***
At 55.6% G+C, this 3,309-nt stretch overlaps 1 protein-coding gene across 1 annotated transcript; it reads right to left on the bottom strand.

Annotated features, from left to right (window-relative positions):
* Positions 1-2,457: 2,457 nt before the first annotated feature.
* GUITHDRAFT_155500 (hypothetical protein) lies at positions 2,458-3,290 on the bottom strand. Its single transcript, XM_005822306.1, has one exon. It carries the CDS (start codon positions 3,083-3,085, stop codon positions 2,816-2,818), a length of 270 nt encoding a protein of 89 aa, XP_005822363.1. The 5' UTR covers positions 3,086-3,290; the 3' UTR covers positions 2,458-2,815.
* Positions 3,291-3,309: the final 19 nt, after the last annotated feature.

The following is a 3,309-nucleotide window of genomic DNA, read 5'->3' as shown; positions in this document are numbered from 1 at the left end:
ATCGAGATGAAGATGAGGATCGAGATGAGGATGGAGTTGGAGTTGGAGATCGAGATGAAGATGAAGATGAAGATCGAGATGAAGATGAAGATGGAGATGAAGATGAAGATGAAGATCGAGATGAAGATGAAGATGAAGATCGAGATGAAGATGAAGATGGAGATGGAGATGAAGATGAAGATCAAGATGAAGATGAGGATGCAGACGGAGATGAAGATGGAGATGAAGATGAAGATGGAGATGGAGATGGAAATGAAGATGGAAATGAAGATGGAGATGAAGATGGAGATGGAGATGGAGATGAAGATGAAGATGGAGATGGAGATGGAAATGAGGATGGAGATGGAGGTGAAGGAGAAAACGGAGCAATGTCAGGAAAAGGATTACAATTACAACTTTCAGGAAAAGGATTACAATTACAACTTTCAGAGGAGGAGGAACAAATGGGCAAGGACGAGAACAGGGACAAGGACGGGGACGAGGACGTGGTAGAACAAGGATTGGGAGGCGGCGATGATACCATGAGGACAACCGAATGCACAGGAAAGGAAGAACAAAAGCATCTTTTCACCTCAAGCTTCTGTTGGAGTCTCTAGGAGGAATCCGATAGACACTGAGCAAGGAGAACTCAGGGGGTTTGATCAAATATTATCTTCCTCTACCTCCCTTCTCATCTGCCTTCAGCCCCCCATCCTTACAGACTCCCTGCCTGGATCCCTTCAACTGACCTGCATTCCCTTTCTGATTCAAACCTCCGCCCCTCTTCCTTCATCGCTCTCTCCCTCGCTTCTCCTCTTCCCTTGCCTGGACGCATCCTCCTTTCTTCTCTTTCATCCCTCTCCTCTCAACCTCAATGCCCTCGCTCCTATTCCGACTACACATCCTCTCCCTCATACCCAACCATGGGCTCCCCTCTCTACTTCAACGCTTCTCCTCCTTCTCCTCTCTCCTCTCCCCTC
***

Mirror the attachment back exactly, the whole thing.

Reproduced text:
At 55.6% G+C, this 3,309-nt stretch overlaps 1 protein-coding gene across 1 annotated transcript; it reads right to left on the bottom strand.

Annotated features, from left to right (window-relative positions):
* Positions 1-2,457: 2,457 nt before the first annotated feature.
* GUITHDRAFT_155500 (hypothetical protein) lies at positions 2,458-3,290 on the bottom strand. Its single transcript, XM_005822306.1, has one exon. It carries the CDS (start codon positions 3,083-3,085, stop codon positions 2,816-2,818), a length of 270 nt encoding a protein of 89 aa, XP_005822363.1. The 5' UTR covers positions 3,086-3,290; the 3' UTR covers positions 2,458-2,815.
* Positions 3,291-3,309: the final 19 nt, after the last annotated feature.

The following is a 3,309-nucleotide window of genomic DNA, read 5'->3' as shown; positions in this document are numbered from 1 at the left end:
ATCGAGATGAAGATGAGGATCGAGATGAGGATGGAGTTGGAGTTGGAGATCGAGATGAAGATGAAGATGAAGATCGAGATGAAGATGAAGATGGAGATGAAGATGAAGATGAAGATCGAGATGAAGATGAAGATGAAGATCGAGATGAAGATGAAGATGGAGATGGAGATGAAGATGAAGATCAAGATGAAGATGAGGATGCAGACGGAGATGAAGATGGAGATGAAGATGAAGATGGAGATGGAGATGGAAATGAAGATGGAAATGAAGATGGAGATGAAGATGGAGATGGAGATGGAGATGAAGATGAAGATGGAGATGGAGATGGAAATGAGGATGGAGATGGAGGTGAAGGAGAAAACGGAGCAATGTCAGGAAAAGGATTACAATTACAACTTTCAGGAAAAGGATTACAATTACAACTTTCAGAGGAGGAGGAACAAATGGGCAAGGACGAGAACAGGGACAAGGACGGGGACGAGGACGTGGTAGAACAAGGATTGGGAGGCGGCGATGATACCATGAGGACAACCGAATGCACAGGAAAGGAAGAACAAAAGCATCTTTTCACCTCAAGCTTCTGTTGGAGTCTCTAGGAGGAATCCGATAGACACTGAGCAAGGAGAACTCAGGGGGTTTGATCAAATATTATCTTCCTCTACCTCCCTTCTCATCTGCCTTCAGCCCCCCATCCTTACAGACTCCCTGCCTGGATCCCTTCAACTGACCTGCATTCCCTTTCTGATTCAAACCTCCGCCCCTCTTCCTTCATCGCTCTCTCCCTCGCTTCTCCTCTTCCCTTGCCTGGACGCATCCTCCTTTCTTCTCTTTCATCCCTCTCCTCTCAACCTCAATGCCCTCGCTCCTATTCCGACTACACATCCTCTCCCTCATACCCAACCATGGGCTCCCCTCTCTACTTCAACGCTTCTCCTCCTTCTCCTCTCTCCTCTCCCCTC